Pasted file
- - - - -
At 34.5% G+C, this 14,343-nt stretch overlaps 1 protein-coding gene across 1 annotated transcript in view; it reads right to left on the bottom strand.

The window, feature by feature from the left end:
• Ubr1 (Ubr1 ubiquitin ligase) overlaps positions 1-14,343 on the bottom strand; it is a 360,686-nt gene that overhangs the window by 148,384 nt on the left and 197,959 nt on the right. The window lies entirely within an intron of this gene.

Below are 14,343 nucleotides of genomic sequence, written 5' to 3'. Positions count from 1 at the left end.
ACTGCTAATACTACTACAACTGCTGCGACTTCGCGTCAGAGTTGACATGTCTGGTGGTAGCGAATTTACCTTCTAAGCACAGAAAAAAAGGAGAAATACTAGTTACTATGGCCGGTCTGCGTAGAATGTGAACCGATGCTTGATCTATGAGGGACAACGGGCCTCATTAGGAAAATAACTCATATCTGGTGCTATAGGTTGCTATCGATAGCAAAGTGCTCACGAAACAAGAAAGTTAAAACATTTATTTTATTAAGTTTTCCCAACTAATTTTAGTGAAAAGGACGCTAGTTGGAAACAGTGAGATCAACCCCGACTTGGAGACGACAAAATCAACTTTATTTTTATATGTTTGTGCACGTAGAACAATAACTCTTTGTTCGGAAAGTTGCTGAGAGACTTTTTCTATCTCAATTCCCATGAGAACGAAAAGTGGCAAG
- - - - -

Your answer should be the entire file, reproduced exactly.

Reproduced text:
At 34.5% G+C, this 14,343-nt stretch overlaps 1 protein-coding gene across 1 annotated transcript in view; it reads right to left on the bottom strand.

The window, feature by feature from the left end:
• Ubr1 (Ubr1 ubiquitin ligase) overlaps positions 1-14,343 on the bottom strand; it is a 360,686-nt gene that overhangs the window by 148,384 nt on the left and 197,959 nt on the right. The window lies entirely within an intron of this gene.

Below are 14,343 nucleotides of genomic sequence, written 5' to 3'. Positions count from 1 at the left end.
ACTGCTAATACTACTACAACTGCTGCGACTTCGCGTCAGAGTTGACATGTCTGGTGGTAGCGAATTTACCTTCTAAGCACAGAAAAAAAGGAGAAATACTAGTTACTATGGCCGGTCTGCGTAGAATGTGAACCGATGCTTGATCTATGAGGGACAACGGGCCTCATTAGGAAAATAACTCATATCTGGTGCTATAGGTTGCTATCGATAGCAAAGTGCTCACGAAACAAGAAAGTTAAAACATTTATTTTATTAAGTTTTCCCAACTAATTTTAGTGAAAAGGACGCTAGTTGGAAACAGTGAGATCAACCCCGACTTGGAGACGACAAAATCAACTTTATTTTTATATGTTTGTGCACGTAGAACAATAACTCTTTGTTCGGAAAGTTGCTGAGAGACTTTTTCTATCTCAATTCCCATGAGAACGAAAAGTGGCAAG